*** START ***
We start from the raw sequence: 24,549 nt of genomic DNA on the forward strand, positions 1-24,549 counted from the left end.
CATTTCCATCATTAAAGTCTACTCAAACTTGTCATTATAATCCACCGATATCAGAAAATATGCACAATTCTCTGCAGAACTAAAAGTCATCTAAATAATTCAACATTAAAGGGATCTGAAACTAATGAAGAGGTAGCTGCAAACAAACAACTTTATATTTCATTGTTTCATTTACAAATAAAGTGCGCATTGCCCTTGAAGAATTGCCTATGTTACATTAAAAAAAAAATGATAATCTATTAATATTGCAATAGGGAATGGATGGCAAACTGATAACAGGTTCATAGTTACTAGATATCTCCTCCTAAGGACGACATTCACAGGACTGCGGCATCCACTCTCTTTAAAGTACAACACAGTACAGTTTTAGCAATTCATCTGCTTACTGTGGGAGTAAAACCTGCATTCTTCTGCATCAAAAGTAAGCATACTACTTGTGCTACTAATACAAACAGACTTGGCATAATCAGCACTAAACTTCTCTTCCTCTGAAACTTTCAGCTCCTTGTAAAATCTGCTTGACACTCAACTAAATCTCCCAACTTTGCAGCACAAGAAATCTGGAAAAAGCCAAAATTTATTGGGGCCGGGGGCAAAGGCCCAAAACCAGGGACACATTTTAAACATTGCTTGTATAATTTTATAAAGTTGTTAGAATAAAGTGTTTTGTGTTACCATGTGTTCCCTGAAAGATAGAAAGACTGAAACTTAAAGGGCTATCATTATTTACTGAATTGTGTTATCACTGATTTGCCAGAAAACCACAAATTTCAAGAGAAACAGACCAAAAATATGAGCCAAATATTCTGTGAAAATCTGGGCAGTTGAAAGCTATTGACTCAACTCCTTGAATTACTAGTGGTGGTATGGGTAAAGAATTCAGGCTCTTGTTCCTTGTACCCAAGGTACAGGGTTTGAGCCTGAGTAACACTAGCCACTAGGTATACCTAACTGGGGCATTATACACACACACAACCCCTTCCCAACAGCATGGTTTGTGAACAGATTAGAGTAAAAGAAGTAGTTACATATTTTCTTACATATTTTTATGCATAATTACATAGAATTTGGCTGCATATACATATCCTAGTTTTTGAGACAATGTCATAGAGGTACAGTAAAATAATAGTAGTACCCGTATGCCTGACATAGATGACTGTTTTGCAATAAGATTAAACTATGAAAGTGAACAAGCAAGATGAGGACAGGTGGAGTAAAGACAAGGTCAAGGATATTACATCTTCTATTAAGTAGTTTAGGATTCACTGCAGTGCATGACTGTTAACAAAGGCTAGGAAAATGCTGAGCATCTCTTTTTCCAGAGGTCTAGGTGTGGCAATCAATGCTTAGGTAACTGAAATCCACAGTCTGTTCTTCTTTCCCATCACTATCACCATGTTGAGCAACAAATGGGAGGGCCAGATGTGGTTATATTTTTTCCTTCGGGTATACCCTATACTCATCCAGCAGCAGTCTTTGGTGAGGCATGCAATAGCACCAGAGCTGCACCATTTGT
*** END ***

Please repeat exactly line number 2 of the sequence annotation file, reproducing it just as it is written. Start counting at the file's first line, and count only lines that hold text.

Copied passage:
CATTTCCATCATTAAAGTCTACTCAAACTTGTCATTATAATCCACCGATATCAGAAAATATGCACAATTCTCTGCAGAACTAAAAGTCATCTAAATAATTCAACATTAAAGGGATCTGAAACTAATGAAGAGGTAGCTGCAAACAAACAACTTTATATTTCATTGTTTCATTTACAAATAAAGTGCGCATTGCCCTTGAAGAATTGCCTATGTTACATTAAAAAAAAAATGATAATCTATTAATATTGCAATAGGGAATGGATGGCAAACTGATAACAGGTTCATAGTTACTAGATATCTCCTCCTAAGGACGACATTCACAGGACTGCGGCATCCACTCTCTTTAAAGTACAACACAGTACAGTTTTAGCAATTCATCTGCTTACTGTGGGAGTAAAACCTGCATTCTTCTGCATCAAAAGTAAGCATACTACTTGTGCTACTAATACAAACAGACTTGGCATAATCAGCACTAAACTTCTCTTCCTCTGAAACTTTCAGCTCCTTGTAAAATCTGCTTGACACTCAACTAAATCTCCCAACTTTGCAGCACAAGAAATCTGGAAAAAGCCAAAATTTATTGGGGCCGGGGGCAAAGGCCCAAAACCAGGGACACATTTTAAACATTGCTTGTATAATTTTATAAAGTTGTTAGAATAAAGTGTTTTGTGTTACCATGTGTTCCCTGAAAGATAGAAAGACTGAAACTTAAAGGGCTATCATTATTTACTGAATTGTGTTATCACTGATTTGCCAGAAAACCACAAATTTCAAGAGAAACAGACCAAAAATATGAGCCAAATATTCTGTGAAAATCTGGGCAGTTGAAAGCTATTGACTCAACTCCTTGAATTACTAGTGGTGGTATGGGTAAAGAATTCAGGCTCTTGTTCCTTGTACCCAAGGTACAGGGTTTGAGCCTGAGTAACACTAGCCACTAGGTATACCTAACTGGGGCATTATACACACACACAACCCCTTCCCAACAGCATGGTTTGTGAACAGATTAGAGTAAAAGAAGTAGTTACATATTTTCTTACATATTTTTATGCATAATTACATAGAATTTGGCTGCATATACATATCCTAGTTTTTGAGACAATGTCATAGAGGTACAGTAAAATAATAGTAGTACCCGTATGCCTGACATAGATGACTGTTTTGCAATAAGATTAAACTATGAAAGTGAACAAGCAAGATGAGGACAGGTGGAGTAAAGACAAGGTCAAGGATATTACATCTTCTATTAAGTAGTTTAGGATTCACTGCAGTGCATGACTGTTAACAAAGGCTAGGAAAATGCTGAGCATCTCTTTTTCCAGAGGTCTAGGTGTGGCAATCAATGCTTAGGTAACTGAAATCCACAGTCTGTTCTTCTTTCCCATCACTATCACCATGTTGAGCAACAAATGGGAGGGCCAGATGTGGTTATATTTTTTCCTTCGGGTATACCCTATACTCATCCAGCAGCAGTCTTTGGTGAGGCATGCAATAGCACCAGAGCTGCACCATTTGT